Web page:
Kamala Harris is not here to be the mammy Drew Barrymore wants her to be

OPINION: In another instance of white people asking Black women to save America, Barrymore asked the vice president to be “momala” to the U.S., and I need y’all to stop this right now.

(Screenshot from "The Drew Barrymore Show" via YouTube)

Editor’s note: The following article is an op-ed, and the views expressed are the author’s own. Read more opinions on theGrio.

Imagine me standing on top of a soapbox and yelling this at the top of my lungs through a bullhorn in the middle of Times Square:

Stop asking Black women to save America. 

This is a thing that shouldn’t have to be said at all, but it keeps coming back up because of the mammification (did I make that word up or did someone else do it?) of Black women — that thing (some) white people do when they try to turn Black women into the fixers of everything — and not fixers in the Olivia Pope getting paid millions of dollars to make things go away sense, but fixers in the sense of the Black mammies on plantations and in Jim Crow households who held white people’s hands during “trying” times for them, nursed their children, cooked, cleaned and fed the entire household, and then made everything else better just by being present as a Black woman.

There are some white people who recognize our magic even if they don’t want to openly acknowledge it, and even as they do everything in their power to demean and diminish us, they want all the parts of us that they don’t have for themselves – including our spirits. 

The most recent example of a white person asking a Black woman to save America came in the form of Drew Barrymore on a recent episode of her talk show.


Vice President Kamala Harris was a guest Monday on “The Drew Barrymore” show, and she appeared in front of an audience comprised of all women.

Among other things, they discussed Harris’ marriage to second gentleman Doug Emhoff and her relationship with his two children, Cole and Ella. 

Harris told Barrymore that in their household, they don’t use the word “step,” and instead, the children call the VP “Momala.” She talked about how she and the children’s mother, Kerstin, are friends and have a lot of respect for each other, and that made her relationship with the children easier.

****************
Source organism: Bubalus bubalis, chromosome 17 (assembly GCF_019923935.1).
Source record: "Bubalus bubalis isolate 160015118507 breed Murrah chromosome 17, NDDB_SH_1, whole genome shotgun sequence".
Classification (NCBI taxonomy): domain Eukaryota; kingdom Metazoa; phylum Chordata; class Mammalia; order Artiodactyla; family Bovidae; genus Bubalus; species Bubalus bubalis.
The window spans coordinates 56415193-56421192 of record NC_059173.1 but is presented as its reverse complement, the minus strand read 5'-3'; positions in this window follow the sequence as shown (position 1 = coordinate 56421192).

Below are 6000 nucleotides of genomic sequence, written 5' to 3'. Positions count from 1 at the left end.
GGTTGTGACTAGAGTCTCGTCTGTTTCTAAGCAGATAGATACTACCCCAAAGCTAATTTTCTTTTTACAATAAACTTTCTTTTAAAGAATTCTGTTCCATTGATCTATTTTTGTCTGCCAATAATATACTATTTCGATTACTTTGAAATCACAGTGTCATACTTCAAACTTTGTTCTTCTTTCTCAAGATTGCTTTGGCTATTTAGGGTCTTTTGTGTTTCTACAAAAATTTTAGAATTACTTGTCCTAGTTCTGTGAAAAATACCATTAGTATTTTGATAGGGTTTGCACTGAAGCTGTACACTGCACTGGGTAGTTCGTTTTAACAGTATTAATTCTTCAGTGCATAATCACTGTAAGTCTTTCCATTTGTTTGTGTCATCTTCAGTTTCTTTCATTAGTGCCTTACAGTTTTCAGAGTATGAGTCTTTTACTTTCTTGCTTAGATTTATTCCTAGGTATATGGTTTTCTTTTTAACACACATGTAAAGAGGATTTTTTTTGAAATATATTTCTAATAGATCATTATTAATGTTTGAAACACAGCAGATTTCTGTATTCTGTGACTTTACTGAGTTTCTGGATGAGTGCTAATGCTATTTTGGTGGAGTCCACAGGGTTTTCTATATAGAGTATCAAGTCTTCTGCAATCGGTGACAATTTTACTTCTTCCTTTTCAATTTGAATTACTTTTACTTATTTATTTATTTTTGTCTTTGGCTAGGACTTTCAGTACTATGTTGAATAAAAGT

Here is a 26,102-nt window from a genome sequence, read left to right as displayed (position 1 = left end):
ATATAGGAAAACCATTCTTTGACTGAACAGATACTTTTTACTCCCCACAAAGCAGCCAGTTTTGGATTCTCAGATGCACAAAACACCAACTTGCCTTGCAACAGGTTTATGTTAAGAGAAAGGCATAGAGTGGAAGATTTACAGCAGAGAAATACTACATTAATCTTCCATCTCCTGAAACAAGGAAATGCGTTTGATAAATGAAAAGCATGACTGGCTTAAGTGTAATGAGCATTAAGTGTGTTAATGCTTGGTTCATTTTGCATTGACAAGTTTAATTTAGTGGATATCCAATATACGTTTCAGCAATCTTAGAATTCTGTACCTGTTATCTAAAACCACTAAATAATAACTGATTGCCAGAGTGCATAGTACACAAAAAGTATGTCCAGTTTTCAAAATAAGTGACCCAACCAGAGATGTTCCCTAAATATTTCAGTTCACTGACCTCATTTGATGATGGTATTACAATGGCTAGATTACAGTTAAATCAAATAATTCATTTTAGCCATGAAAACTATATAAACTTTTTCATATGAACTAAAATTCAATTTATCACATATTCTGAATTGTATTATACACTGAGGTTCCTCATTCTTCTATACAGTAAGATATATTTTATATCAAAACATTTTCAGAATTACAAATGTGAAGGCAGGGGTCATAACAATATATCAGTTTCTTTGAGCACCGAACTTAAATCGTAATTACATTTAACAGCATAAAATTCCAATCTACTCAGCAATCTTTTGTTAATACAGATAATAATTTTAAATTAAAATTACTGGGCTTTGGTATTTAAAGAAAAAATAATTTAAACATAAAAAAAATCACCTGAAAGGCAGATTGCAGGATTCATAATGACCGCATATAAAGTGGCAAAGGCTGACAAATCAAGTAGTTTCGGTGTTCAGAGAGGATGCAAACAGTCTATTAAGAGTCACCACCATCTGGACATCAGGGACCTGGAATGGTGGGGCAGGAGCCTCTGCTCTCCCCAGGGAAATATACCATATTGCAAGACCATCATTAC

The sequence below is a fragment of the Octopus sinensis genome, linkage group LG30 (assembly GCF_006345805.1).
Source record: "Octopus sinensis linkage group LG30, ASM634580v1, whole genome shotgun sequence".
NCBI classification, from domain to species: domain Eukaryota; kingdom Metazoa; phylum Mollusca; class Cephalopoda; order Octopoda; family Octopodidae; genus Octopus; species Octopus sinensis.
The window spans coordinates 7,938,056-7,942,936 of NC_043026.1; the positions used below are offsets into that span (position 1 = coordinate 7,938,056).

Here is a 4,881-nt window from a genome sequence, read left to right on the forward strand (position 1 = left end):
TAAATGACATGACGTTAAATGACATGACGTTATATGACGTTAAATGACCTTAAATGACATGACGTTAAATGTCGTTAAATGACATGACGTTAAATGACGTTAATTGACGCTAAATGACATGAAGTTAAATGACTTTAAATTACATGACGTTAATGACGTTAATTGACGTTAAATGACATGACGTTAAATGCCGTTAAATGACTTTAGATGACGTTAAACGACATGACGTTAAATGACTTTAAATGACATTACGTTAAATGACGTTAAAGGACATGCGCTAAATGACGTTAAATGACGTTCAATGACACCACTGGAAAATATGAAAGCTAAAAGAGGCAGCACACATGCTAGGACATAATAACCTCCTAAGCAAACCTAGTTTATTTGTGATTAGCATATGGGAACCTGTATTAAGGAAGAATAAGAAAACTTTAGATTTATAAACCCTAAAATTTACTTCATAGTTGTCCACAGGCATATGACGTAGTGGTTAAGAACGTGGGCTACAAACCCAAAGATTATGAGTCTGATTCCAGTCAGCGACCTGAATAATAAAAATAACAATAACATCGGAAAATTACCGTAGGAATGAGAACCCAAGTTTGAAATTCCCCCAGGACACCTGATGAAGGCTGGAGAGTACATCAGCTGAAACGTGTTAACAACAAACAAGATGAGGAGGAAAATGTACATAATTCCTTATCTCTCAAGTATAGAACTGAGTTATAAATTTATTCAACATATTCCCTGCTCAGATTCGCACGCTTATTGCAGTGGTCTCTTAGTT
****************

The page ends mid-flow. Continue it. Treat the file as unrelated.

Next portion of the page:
It was actually a really great moment discussing blended families. 

Leave it to Drew Barrymore to mess up that beautiful moment. 

“I keep thinking in my head that we all need a mom,” Barrymore said. 

“I’ve been thinking that we really all need a tremendous hug in the world right now, but in our country, we need you to be Momala of the country.”

Girl, what? 

She went on to add, “We need a great protector.”

Baby, Black women are not going to save you, Josie Grossie!

Listen. I’ve been rooting for Drew Barrymore my whole life. 

I’m old enough to remember her addiction problems and how her career died for a while only to be revived when she got older and became this kickass actress who happened to star in one of my favorite movies and probably the best retelling of “Cinderella” ever, “Ever After.”

(Not finna argue with y’all about Cinderella movies, by the way, so save it.)

Drew messed up bigly when she announced her talk show would resume production in the midst of the writers’ strike, and I didn’t think she could make things worse, but then this moment with Kamala Harris happened.

Let me just state this plainly for Drew and any other white person who will even consider asking a Black woman to put on a cape and become the savior of America.

As long as the maternal mortality rates for Black women in America are higher than they are for anyone else and continue to be in a state of emergency, don’t ask Black women to do nothing. 

As long as Black mothers continue to mourn the disproportionate extrajudicial killing of their children by police, don’t ask Black women to do nothing. 

As long as Black women have to continue to fight to legislate for the right to wear their hair exactly as it grows out of their scalp, don’t ask Black women to do nothing. 

As long as Black women have to fight to make a decent wage in comparison to white people and specifically white men, don’t ask Black women to do nothing. 

As long as Black women are disparaged in the media unabated and unedited, don’t ask Black women to do nothing. 

Don’t ask Black women to do nothing until you recognize that Black women deserve the same respect and uplifting that is repeatedly shown to white women. 

We deserve the same favor. We deserve the same care. We deserve the same grace. 

We definitely don’t deserve to be treated as second-class citizens while also being expected to carry the weight of everyone else’s burdens. 

The “strong Black woman” trope is over and done. It’s tired. Let it go, and let us be us without you leaning on us to be modern-day mammies from whose teats you will suck until you bleed us dry, and then dispose of us when you have no more “use” for us. 

Black women are not going to save you.

We are too busy trying to save ourselves. 


Monique Judge is a storyteller, content creator and writer living in Los Angeles. She is a word nerd who is a fan of the Oxford comma, spends way too much time on Twitter, and has more graphic t-shirts than you. Follow her on Twitter @thejournalista or check her out at moniquejudge.com.